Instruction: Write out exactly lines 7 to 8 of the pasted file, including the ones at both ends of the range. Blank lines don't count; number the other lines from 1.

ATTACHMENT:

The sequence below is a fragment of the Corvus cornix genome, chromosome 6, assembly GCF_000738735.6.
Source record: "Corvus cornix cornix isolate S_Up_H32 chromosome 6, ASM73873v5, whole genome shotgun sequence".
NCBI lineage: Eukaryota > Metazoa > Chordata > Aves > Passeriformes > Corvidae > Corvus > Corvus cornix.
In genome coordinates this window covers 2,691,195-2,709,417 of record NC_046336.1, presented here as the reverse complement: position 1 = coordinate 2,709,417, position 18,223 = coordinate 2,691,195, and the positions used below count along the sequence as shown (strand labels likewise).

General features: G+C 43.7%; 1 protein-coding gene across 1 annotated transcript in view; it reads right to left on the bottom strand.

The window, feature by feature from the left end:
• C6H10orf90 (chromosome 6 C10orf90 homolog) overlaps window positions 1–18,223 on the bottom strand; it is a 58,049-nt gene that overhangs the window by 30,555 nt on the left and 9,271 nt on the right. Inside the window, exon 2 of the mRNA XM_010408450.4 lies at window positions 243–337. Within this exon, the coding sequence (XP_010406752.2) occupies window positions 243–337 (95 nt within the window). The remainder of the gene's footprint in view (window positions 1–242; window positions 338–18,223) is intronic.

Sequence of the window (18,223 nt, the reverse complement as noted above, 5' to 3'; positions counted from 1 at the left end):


• C6H10orf90 (chromosome 6 C10orf90 homolog) overlaps window positions 1–18,223 on the bottom strand; it is a 58,049-nt gene that overhangs the window by 30,555 nt on the left and 9,271 nt on the right. Inside the window, exon 2 of the mRNA XM_010408450.4 lies at window positions 243–337. Within this exon, the coding sequence (XP_010406752.2) occupies window positions 243–337 (95 nt within the window). The remainder of the gene's footprint in view (window positions 1–242; window positions 338–18,223) is intronic.

Sequence of the window (18,223 nt, the reverse complement as noted above, 5' to 3'; positions counted from 1 at the left end):